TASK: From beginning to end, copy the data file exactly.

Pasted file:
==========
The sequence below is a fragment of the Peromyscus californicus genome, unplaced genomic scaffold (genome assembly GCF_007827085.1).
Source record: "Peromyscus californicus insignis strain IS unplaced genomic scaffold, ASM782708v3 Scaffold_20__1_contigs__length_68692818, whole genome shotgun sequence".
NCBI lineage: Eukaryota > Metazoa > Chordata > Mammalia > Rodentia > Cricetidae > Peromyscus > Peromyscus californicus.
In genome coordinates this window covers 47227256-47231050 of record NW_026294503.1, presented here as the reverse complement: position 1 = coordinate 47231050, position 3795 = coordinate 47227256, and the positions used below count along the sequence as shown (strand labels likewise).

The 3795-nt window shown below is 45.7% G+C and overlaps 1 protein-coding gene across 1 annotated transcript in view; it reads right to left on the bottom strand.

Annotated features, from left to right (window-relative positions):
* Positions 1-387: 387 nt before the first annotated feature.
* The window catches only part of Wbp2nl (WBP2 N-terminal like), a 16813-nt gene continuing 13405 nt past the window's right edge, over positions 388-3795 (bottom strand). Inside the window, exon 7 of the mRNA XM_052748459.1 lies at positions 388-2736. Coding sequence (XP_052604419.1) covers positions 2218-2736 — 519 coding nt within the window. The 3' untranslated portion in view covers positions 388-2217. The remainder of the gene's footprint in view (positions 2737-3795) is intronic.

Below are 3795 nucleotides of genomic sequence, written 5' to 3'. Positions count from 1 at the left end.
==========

The sequence below is a fragment of the Peromyscus californicus genome, unplaced genomic scaffold (genome assembly GCF_007827085.1).
Source record: "Peromyscus californicus insignis strain IS unplaced genomic scaffold, ASM782708v3 Scaffold_20__1_contigs__length_68692818, whole genome shotgun sequence".
NCBI lineage: Eukaryota > Metazoa > Chordata > Mammalia > Rodentia > Cricetidae > Peromyscus > Peromyscus californicus.
In genome coordinates this window covers 47227256-47231050 of record NW_026294503.1, presented here as the reverse complement: position 1 = coordinate 47231050, position 3795 = coordinate 47227256, and the positions used below count along the sequence as shown (strand labels likewise).

The 3795-nt window shown below is 45.7% G+C and overlaps 1 protein-coding gene across 1 annotated transcript in view; it reads right to left on the bottom strand.

Annotated features, from left to right (window-relative positions):
* Positions 1-387: 387 nt before the first annotated feature.
* The window catches only part of Wbp2nl (WBP2 N-terminal like), a 16813-nt gene continuing 13405 nt past the window's right edge, over positions 388-3795 (bottom strand). Inside the window, exon 7 of the mRNA XM_052748459.1 lies at positions 388-2736. Coding sequence (XP_052604419.1) covers positions 2218-2736 — 519 coding nt within the window. The 3' untranslated portion in view covers positions 388-2217. The remainder of the gene's footprint in view (positions 2737-3795) is intronic.

Below are 3795 nucleotides of genomic sequence, written 5' to 3'. Positions count from 1 at the left end.